All In   |  June 03, 2013

The Liberal Fighter: Remembering Sen. Frank Lautenberg

Senator Frank Lautenberg of New Jersey passed away Monday morning, and Chris Hayes looks at one of his greatest victories: banning smoking on airlines. It's something that we take for granted but it happened because Senator Lautenberg was willing to fight the entrenched interests that wanted to keep smoking in every public space imaginable, regardless of who it might harm.

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This content comes from Closed Captioning that was broadcast along with this program.

>>> the no smoking signs in airliners flying in this country may soon be lit up on all seats and all flights. the senate debated a total ban that replaces the current no smoking ban on flights less than two hours.

>> we hear about the passing of frank lautenberg and the last world war ii veteran in the united states senate . the thing that caught my attention is his fight to ban smoking on airplanes. what a perfect example of public service that was. this is what we want them to do. elect them and send them to washington and fight on our behalf for health and well being and security and dignity against interests that profit off of their misery. we look back on that tape with tom brocaw reporting on the smoking ban that is about to pass, taking people smoking on airplanes, i chuckled when i washed it. it seems incomprehensible that we would let people smoke on planes. we look back and think it was inevitable this behavior would stop. it was not at the time. to his credit he set the wheels in motion because he picked that fight.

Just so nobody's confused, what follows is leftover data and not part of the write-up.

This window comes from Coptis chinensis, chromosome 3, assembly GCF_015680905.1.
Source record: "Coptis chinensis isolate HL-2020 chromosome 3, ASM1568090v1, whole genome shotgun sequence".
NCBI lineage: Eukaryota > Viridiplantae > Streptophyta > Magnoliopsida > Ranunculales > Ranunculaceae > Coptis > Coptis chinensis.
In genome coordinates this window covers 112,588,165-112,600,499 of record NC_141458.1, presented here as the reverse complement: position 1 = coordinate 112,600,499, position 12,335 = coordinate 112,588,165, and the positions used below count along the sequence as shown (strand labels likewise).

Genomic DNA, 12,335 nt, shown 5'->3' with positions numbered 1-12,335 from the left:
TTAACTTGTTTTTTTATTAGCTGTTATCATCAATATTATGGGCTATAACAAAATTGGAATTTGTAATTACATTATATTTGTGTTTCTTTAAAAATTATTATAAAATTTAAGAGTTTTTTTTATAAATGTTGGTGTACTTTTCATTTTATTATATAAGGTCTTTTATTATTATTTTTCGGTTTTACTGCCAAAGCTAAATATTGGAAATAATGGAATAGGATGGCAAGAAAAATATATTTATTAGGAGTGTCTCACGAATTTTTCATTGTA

>> separating the passengers, the nonsmoking from the smoking passengers does not separate the air they breathe.

>> you had to pick the fight then, the status quo might have lasted another 15 years. despite the public was against smoking on airplanes and surveys found fewer than 20% of the performs were smokers and even smaller preferred to sit in a smoking section. the smoking section to which senator lautenberg referred, the tobacco industry might portray like this, but is a lot more like this. row 34 non-smoking and row 35 is smoking. that was not inevitable. there was a massively entrenched wealthy interest that wanted people to smoke on planes called the tobacco lobby that does bidding in the united states senate .

>> i am interested in the farmers who are going to be and already are affected by this onslaught.

>> sticking up for the farmers. that to the association of flight attendants .

>> by the time i got off of the flight, i was very sick. my lungs were completely full and congested. my sinuses were full and blocked and my ears were blocked. i was sick for two weeks.

>> success was not inevitable when senator frank lautenberg helped write the original legislation that ban bans smoking on all flights of two hours or less and a total ban in 1987 when the law was about to expire. similarly, success was not inevitable when he raised the drinking age to 21 in all states when there was growing concern about drunk driving. some of them enactioned and more recent ones not. a time when public opinion is overwhelmingly in favor of safety measures that cannot seem to pass, hooey is more relevant than ever. his finest moments represent liberalism at its best and he was an unapologetic liberal who understood how progress happens. you identify a social problem and people getting ignored and screwed and forced to suck down cancerous tobacco smoke to keep their job. you pick a fight against the folks who maintain that status quo and you relish the conflict and ga will zanize public opinion and don't allow public money to cower you away from what's right. everyone is looking back saying that was inevitable. no, it wasn't. a group of people made that happen. frank lautenberg made that happen. next time you are on a plane, take a deep breath and enjoy the victory. we'll